Chapter 38

My messages Friday morning included a request from Bridie to connect today. She sounded okay in the message but this was a change in plans. And, I had a message from Dawn, cancelling. I wasn’t really surprised. Push back is not uncommon when people are put in the position where change is the only option. I pulled Kim aside after rounds and shared my idea about debrief time with her. Oddly, it was something she hadn’t thought of. She said she was touched when I asked if I could back her up for a bit while she got her heart rate down after our incident with Rick the thug. But “let me think about it” was all she offered.

Things were backed up in emerg this morning. I guess an acceleration of the pre-weekend panic before the extended weekend. To move things along a bit, I had to call up and remind the mental health unit that a patient waiting down here for a decision required a psychiatric assessment. I didn’t mean to be testy but I did add suggest it had to be today, sooner would be better, or we would be staring down a Form 1. In theory, an emergency physician can complete a Form 1 Assessment for Psychiatric Assessment at any point up to seven days after seeing someone. But when there was access to a specialist, it seemed the best way to review the situation.

I have seen a Form 1 misused as a ticket to a mental health bed, ergo ‘out of my emerg’ but the physicians at Carter are pretty reasonable about good clinical practice. Mostly they play nice in the sandbox, likely because they have learned that trying to resolve mental health problems without threat of involuntary admission is a sound practice. I dropped in to see the fella waiting for the said psychiatric assessment and explained that the psychiatrist would be here to see him at some point this morning. His mood remained very low. The dark circles under his eyes convinced me he had more on his mind that he was sharing. I left the digging to the psychiatrist but I reached over to touch his arm before I left. “It’s clear to me that you are really down.” His sad eyes met mine. “You might not believe this now but with the right supports you can recover.”

“I hope so.” Was his quiet and wistful response.

“Hope is the place to start.” I gave his arm a squeeze. “I’ll check back”.

At nine o’clock I called Dawn. No answer. I left a message asking her to call me back and enunciated my cell number clearly back to her. I noted her call in the record. Then I called Bridie. She reiterated her message about seeing me today. No details were forthcoming. When I pressed she said “I just need to work out a wrinkle with you.” As it turned out, with Dawn’s cancel, I was free at 1230. For the rest of the morning, I called Dawn every hour, repeating the same message and leaving the number. I knew it was fruitless to get into a battle with her but I had so hoped this would work out. Before I called again, on the hour, I heard Viv’s voice in my head advising: ‘who is this about anyway?’ I missed the next hourly call. At ten minutes past the hour, at 1210, Pharrell made me feel Lucky. Dawn was calling back and yes, she would be there on time. Hmmm. Now that time was filled. I rearranged to see her at 1:30, wondering what it was that had changed her mind…hoping it wasn’t the withdrawal of ‘love’ in my missing call. No more time to hypothesize now, Bridie was on her way.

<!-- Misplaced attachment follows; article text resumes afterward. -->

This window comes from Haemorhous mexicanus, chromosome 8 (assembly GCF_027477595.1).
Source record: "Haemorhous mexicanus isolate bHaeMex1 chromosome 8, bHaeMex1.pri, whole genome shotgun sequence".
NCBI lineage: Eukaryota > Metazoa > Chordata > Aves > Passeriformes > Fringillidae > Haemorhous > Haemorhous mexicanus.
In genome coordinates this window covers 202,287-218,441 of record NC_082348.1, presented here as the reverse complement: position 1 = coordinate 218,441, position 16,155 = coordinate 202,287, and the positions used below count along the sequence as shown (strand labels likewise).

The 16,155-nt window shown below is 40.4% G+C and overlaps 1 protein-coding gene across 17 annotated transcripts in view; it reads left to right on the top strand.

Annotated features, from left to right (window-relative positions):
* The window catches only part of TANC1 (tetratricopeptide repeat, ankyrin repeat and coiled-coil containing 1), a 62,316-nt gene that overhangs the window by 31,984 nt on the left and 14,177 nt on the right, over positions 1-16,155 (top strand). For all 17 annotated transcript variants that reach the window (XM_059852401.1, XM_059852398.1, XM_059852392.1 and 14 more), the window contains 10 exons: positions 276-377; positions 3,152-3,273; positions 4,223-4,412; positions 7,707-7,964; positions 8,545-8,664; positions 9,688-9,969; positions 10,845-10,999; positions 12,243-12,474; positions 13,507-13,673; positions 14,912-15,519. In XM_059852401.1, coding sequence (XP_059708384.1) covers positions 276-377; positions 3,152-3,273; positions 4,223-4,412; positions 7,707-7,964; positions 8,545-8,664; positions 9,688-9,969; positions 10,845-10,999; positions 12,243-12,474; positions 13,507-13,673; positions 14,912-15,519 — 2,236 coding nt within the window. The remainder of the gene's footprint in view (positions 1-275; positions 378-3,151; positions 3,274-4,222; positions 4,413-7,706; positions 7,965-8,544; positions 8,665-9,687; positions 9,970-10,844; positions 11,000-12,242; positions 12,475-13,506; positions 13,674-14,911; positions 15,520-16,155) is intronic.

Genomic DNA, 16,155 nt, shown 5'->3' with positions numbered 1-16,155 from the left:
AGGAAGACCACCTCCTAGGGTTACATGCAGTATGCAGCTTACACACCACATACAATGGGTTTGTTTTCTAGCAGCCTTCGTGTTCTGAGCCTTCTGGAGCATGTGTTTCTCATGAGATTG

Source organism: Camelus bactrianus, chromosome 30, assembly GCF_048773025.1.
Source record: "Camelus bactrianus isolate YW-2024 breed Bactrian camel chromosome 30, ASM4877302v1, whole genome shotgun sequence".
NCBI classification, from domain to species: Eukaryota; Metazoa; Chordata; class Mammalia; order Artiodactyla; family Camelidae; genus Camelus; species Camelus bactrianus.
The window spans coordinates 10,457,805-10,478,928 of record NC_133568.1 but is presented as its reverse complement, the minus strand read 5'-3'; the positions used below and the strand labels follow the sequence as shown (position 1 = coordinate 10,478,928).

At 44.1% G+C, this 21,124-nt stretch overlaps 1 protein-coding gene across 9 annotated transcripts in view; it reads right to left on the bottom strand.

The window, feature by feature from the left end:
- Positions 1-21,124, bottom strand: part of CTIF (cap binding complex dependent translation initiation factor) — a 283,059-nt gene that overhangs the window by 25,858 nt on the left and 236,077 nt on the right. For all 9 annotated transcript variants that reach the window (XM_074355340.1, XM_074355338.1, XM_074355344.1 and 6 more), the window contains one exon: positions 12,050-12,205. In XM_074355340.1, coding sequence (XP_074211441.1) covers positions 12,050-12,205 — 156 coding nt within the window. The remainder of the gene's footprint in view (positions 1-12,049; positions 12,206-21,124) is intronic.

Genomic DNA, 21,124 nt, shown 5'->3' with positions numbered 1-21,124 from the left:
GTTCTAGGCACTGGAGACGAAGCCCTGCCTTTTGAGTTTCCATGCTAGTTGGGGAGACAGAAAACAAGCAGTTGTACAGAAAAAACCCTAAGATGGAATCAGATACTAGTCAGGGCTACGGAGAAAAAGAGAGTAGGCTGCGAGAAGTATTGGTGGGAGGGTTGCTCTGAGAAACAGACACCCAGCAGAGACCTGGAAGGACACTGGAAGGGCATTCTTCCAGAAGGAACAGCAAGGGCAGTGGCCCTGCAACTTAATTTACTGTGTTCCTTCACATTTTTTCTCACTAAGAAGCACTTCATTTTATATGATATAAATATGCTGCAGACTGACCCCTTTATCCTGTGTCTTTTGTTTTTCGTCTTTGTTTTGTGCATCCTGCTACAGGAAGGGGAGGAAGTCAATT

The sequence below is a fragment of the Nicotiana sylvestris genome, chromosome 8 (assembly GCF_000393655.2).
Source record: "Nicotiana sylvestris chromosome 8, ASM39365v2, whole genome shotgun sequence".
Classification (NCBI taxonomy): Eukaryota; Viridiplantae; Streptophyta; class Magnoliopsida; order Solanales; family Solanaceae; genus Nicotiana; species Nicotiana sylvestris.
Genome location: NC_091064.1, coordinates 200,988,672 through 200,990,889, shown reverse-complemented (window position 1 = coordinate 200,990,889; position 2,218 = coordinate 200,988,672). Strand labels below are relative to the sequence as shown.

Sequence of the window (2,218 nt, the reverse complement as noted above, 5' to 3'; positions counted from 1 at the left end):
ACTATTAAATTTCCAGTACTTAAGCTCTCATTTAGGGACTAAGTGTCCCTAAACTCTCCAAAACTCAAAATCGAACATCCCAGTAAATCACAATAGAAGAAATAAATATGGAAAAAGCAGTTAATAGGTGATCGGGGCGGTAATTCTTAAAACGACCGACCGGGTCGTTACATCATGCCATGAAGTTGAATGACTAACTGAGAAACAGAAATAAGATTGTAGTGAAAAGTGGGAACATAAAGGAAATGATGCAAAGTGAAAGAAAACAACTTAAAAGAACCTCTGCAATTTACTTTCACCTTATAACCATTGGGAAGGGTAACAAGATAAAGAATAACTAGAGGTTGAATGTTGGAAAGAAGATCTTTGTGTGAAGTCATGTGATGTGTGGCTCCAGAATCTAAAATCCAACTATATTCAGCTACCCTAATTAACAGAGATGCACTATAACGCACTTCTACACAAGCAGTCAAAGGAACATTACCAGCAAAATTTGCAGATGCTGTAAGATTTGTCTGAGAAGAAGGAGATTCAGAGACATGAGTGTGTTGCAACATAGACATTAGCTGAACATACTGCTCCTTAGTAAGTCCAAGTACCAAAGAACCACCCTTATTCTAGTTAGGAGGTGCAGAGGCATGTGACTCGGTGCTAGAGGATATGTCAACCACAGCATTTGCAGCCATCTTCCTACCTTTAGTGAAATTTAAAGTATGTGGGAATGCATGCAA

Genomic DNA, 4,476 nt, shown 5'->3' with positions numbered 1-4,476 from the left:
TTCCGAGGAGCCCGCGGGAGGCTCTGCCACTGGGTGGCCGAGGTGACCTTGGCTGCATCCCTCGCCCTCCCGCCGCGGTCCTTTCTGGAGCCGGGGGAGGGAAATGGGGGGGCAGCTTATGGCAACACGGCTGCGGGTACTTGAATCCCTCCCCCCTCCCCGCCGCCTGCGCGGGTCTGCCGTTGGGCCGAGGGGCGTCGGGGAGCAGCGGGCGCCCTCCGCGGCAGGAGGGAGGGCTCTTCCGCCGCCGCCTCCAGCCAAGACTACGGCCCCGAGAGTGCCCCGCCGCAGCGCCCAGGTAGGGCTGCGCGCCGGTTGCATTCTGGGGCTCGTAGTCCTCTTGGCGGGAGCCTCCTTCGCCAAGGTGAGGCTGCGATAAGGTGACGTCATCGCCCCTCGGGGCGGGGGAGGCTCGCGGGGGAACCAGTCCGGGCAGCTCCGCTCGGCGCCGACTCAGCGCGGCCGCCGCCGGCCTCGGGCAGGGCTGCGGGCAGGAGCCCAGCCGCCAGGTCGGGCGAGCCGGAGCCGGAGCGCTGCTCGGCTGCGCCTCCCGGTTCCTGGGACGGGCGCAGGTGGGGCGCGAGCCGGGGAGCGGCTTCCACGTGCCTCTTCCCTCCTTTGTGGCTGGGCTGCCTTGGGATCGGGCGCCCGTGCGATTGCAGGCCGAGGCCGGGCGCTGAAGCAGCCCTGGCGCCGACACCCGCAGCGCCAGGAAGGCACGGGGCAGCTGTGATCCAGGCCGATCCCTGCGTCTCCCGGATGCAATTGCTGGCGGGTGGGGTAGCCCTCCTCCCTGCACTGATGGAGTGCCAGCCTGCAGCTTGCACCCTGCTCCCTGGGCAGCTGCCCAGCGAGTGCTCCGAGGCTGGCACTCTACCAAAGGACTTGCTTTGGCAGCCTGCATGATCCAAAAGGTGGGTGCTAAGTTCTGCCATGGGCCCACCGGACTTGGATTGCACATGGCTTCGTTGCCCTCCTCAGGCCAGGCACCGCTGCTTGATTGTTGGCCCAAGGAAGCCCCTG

Bridie was here on her own. She looked tired. She wasted no time introducing our topic for the day. “Dr. Leung is not in favour of another round of radiation.”

“Are you surprised?” I wondered aloud. “When we talked last time it sounded like you knew it wasn’t a given.”

“I’m not surprised.’ She conceded. “Just resigned. This marks the final leg.” Now I appreciated the source of her despair.

“Gottcha.” Was my simple, modestly professional, utterance resembling support.

After letting my remark burn down to ash, Bridie explained that because the first round of radiation was quite aggressive it worked very well but it also compromised the tissue surrounding the tumor. In her case, according to Dr. Leung, it weakened the bowel tissue and the mesomentum, which is basically the binding that holds everything together in her gut. “So,” Bridie expanded, “if this component of the system is already weakened, more radiation will increase the risk that it will rupture.”

“And for you this means…?”